L.S. from New Haven County, Connecticut writes:
Dear Mister Condo,
Our condominium does not do a good job of clearing snow in winter. The contract is for 3 inches and it doesn’t include a clause for accumulated snow storms… so we could get 4 2-inch snow storms and the plow does not come until we get a 3-inch snow storm…so the parking lot is usually a mess. I personally shovel and salt in front of my unit to keep it clear for my visitors. I have some handicap-able friends and I don’t want them slip-sliding across the parking lot to my unit. Does this constitute a reasonable violation of the rules? I have one vehicle with two parking spaces in front of my unit. There is usually an abundance of visitors parking. And we are required for snow removal to park our cars in the visitors parking area.
Mister Condo replies:
L.S., what a timely question! Snow removal varies by community as each community generally hires its own snow removal contractor. Some associations have their snow removed as a service of their management company if the management company offers the service. Very few associations rely on residents to do their own shoveling and snow removal and for good reason. One of the top insurance claims filed against community associations is “slip and fall” which is what happens when an adequate snow removal system is not in place at a condo. From what you have told me there are no rules being violated. It is a simple matter of the Board trying to save money (unit owners like it when they do that!) versus purchasing a more aggressive (and expensive!) snow removal contract. If I were you, I would write to the Board to ask them to reconsider their snow removal contract. Of course, the question is how much is enough? Should the snow be removed at 1 inch, 2 inches? Can someone call the snow removal contractor in between storms so that when multiple 2-inch storms happen the lot gets plowed. These are all simple business decisions that need to be made. Don’t be surprised if the Board says it is happy with the contract the way it is now.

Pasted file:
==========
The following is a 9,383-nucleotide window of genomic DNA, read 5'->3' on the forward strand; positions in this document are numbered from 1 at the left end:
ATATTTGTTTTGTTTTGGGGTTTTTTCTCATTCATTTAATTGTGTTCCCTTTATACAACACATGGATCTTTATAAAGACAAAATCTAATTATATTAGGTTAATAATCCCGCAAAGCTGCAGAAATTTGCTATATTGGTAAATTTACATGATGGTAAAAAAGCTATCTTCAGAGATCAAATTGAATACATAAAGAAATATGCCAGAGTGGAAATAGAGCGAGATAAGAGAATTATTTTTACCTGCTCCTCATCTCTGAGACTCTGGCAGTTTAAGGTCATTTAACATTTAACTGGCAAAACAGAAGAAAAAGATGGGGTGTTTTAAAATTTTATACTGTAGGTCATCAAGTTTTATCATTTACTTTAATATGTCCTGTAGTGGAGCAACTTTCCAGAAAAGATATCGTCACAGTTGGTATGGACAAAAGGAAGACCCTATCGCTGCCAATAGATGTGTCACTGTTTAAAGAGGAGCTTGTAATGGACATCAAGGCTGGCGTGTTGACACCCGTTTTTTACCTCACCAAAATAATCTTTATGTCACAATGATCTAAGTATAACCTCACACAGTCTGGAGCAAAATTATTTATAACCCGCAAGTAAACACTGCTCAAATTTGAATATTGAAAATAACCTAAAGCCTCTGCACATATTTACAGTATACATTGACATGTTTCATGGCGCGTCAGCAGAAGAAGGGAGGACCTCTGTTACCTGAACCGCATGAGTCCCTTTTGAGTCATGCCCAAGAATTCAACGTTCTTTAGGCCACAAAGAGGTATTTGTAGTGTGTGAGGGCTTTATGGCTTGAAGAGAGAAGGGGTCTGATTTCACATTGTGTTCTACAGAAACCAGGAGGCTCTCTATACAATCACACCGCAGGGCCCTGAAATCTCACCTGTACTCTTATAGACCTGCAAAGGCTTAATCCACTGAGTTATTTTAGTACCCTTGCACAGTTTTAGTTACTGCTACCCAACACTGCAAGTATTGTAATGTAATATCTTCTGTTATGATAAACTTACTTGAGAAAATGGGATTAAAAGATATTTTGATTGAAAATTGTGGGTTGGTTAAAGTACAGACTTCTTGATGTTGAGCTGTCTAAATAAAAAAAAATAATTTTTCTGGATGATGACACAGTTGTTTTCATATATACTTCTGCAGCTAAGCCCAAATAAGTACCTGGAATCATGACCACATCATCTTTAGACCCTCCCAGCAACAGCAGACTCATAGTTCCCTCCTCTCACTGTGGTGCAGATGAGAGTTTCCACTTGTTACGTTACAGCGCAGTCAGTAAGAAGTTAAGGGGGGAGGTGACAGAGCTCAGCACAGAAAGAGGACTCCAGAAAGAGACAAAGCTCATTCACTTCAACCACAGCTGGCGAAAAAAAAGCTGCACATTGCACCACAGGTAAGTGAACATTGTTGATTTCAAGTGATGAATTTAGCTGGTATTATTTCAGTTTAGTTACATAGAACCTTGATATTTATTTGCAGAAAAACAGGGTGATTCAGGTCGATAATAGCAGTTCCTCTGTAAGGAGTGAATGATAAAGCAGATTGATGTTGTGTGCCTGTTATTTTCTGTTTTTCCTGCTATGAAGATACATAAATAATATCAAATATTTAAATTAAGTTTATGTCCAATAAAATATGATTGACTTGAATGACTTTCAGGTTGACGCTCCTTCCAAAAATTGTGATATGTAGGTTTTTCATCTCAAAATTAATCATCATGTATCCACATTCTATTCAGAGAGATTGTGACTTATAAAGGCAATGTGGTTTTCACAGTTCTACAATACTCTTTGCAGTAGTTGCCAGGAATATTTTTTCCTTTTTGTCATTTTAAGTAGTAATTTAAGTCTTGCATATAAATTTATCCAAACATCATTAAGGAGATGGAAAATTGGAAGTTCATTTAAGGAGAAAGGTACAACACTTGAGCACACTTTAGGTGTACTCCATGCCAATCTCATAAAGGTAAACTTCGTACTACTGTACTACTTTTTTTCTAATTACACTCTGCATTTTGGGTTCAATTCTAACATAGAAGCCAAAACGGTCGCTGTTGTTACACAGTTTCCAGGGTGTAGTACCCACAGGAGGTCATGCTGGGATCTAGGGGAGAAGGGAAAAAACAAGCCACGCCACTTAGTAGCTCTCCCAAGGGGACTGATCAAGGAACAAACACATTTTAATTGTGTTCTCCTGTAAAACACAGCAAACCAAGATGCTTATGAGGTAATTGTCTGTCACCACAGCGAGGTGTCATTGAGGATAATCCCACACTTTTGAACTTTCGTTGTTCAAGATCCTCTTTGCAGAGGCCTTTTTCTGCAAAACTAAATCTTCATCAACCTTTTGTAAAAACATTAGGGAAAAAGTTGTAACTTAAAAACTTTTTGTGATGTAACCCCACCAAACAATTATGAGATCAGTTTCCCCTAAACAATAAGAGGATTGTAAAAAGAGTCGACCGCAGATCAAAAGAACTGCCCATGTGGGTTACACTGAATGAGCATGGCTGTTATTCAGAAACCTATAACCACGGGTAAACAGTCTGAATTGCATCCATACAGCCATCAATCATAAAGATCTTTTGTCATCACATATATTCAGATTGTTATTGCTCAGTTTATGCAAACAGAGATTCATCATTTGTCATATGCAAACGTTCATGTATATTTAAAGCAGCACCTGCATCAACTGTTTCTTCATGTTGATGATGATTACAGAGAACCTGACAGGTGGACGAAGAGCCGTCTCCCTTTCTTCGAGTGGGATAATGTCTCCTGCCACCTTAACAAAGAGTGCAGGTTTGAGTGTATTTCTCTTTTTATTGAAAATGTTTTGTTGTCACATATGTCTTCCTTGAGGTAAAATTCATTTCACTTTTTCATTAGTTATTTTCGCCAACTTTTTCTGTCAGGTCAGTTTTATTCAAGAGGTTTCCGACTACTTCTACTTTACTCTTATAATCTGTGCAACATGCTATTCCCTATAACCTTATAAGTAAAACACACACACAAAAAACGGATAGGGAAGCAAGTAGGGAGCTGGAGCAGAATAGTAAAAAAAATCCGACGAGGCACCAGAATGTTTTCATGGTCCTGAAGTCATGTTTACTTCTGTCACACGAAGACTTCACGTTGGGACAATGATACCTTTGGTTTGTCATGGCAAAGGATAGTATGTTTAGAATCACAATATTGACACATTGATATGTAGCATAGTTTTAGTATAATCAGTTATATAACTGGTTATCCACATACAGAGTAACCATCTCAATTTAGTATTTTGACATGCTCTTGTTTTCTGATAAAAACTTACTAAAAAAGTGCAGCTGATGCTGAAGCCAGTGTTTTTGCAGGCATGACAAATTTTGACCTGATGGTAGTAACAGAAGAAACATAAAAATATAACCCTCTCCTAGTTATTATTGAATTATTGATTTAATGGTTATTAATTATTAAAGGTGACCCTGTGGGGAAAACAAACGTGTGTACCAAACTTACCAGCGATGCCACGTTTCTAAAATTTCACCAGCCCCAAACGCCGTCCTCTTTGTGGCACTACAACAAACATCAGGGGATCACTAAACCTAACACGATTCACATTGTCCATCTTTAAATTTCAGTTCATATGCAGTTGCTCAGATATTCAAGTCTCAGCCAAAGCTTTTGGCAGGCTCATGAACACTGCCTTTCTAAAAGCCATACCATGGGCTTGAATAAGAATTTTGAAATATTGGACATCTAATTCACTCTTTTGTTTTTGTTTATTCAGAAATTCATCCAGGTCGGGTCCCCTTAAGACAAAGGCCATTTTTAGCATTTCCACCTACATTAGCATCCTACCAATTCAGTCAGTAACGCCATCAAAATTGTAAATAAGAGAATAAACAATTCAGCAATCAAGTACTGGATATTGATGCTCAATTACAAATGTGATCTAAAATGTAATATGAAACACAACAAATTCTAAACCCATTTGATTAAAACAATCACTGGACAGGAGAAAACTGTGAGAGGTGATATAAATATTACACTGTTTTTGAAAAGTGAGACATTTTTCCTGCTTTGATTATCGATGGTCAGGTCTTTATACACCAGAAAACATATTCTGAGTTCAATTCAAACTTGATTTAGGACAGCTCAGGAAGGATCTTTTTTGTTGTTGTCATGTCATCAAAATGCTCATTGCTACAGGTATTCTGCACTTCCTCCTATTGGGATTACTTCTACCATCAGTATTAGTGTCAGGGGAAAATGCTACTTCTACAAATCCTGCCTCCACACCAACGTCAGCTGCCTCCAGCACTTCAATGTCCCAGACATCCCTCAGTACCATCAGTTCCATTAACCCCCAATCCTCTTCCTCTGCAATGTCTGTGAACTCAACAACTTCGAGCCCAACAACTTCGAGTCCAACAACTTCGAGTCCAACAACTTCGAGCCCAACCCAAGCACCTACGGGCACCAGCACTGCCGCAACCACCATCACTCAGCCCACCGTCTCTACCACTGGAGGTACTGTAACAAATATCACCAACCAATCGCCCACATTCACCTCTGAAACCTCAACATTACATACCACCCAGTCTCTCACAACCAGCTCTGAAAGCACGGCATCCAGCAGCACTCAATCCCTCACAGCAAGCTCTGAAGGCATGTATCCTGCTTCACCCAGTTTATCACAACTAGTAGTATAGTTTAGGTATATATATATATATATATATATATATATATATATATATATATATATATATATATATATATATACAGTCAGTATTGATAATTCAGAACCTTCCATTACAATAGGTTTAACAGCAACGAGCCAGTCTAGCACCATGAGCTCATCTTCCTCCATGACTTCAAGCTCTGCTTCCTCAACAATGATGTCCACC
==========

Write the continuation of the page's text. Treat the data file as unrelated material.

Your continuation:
Snow removal is expensive and unpredictable making it a volatile budget item for many communities. I know of some that simply ran out of money a few years back when we had so much of the white stuff dumped on us. My guess is that you can use your powers of persuasion to at least get the Board to consider your request. At the very least, you may want to ask the Board to review the Association’s insurance policy to make sure that their current snow removal program is in compliance with the coverage. If a million dollar “slip and fall” claim were filed against the association and it was determined that the association was negligent in their snow removal the financial consequences could far outweigh the expense of a more aggressive snow removal program. Good luck!